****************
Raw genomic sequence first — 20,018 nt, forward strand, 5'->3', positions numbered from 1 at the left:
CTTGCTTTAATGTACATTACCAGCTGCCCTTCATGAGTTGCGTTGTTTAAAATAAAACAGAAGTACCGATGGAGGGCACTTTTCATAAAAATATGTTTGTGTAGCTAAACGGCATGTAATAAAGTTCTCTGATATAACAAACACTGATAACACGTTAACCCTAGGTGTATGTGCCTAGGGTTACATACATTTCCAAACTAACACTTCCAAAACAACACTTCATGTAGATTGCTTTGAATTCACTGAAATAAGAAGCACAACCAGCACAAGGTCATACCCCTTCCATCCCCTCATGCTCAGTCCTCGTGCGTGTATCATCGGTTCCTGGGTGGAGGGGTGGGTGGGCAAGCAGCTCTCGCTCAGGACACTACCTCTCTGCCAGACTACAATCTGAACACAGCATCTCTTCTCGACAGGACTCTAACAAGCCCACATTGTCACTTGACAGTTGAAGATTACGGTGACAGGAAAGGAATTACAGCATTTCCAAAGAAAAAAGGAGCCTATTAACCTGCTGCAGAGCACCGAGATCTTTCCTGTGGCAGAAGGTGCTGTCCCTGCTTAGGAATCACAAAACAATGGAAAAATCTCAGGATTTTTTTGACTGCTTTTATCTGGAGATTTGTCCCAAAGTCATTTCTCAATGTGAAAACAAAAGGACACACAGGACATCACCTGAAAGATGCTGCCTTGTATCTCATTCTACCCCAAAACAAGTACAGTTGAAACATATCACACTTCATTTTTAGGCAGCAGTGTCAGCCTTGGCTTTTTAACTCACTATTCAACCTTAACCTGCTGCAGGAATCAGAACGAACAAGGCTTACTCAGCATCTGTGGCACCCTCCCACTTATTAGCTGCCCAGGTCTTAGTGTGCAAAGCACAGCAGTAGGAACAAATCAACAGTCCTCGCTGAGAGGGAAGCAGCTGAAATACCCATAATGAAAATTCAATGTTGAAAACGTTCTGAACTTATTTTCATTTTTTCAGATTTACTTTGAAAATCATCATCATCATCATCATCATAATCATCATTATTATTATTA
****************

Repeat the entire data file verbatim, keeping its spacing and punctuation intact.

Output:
Raw genomic sequence first — 20,018 nt, forward strand, 5'->3', positions numbered from 1 at the left:
CTTGCTTTAATGTACATTACCAGCTGCCCTTCATGAGTTGCGTTGTTTAAAATAAAACAGAAGTACCGATGGAGGGCACTTTTCATAAAAATATGTTTGTGTAGCTAAACGGCATGTAATAAAGTTCTCTGATATAACAAACACTGATAACACGTTAACCCTAGGTGTATGTGCCTAGGGTTACATACATTTCCAAACTAACACTTCCAAAACAACACTTCATGTAGATTGCTTTGAATTCACTGAAATAAGAAGCACAACCAGCACAAGGTCATACCCCTTCCATCCCCTCATGCTCAGTCCTCGTGCGTGTATCATCGGTTCCTGGGTGGAGGGGTGGGTGGGCAAGCAGCTCTCGCTCAGGACACTACCTCTCTGCCAGACTACAATCTGAACACAGCATCTCTTCTCGACAGGACTCTAACAAGCCCACATTGTCACTTGACAGTTGAAGATTACGGTGACAGGAAAGGAATTACAGCATTTCCAAAGAAAAAAGGAGCCTATTAACCTGCTGCAGAGCACCGAGATCTTTCCTGTGGCAGAAGGTGCTGTCCCTGCTTAGGAATCACAAAACAATGGAAAAATCTCAGGATTTTTTTGACTGCTTTTATCTGGAGATTTGTCCCAAAGTCATTTCTCAATGTGAAAACAAAAGGACACACAGGACATCACCTGAAAGATGCTGCCTTGTATCTCATTCTACCCCAAAACAAGTACAGTTGAAACATATCACACTTCATTTTTAGGCAGCAGTGTCAGCCTTGGCTTTTTAACTCACTATTCAACCTTAACCTGCTGCAGGAATCAGAACGAACAAGGCTTACTCAGCATCTGTGGCACCCTCCCACTTATTAGCTGCCCAGGTCTTAGTGTGCAAAGCACAGCAGTAGGAACAAATCAACAGTCCTCGCTGAGAGGGAAGCAGCTGAAATACCCATAATGAAAATTCAATGTTGAAAACGTTCTGAACTTATTTTCATTTTTTCAGATTTACTTTGAAAATCATCATCATCATCATCATCATAATCATCATTATTATTATTA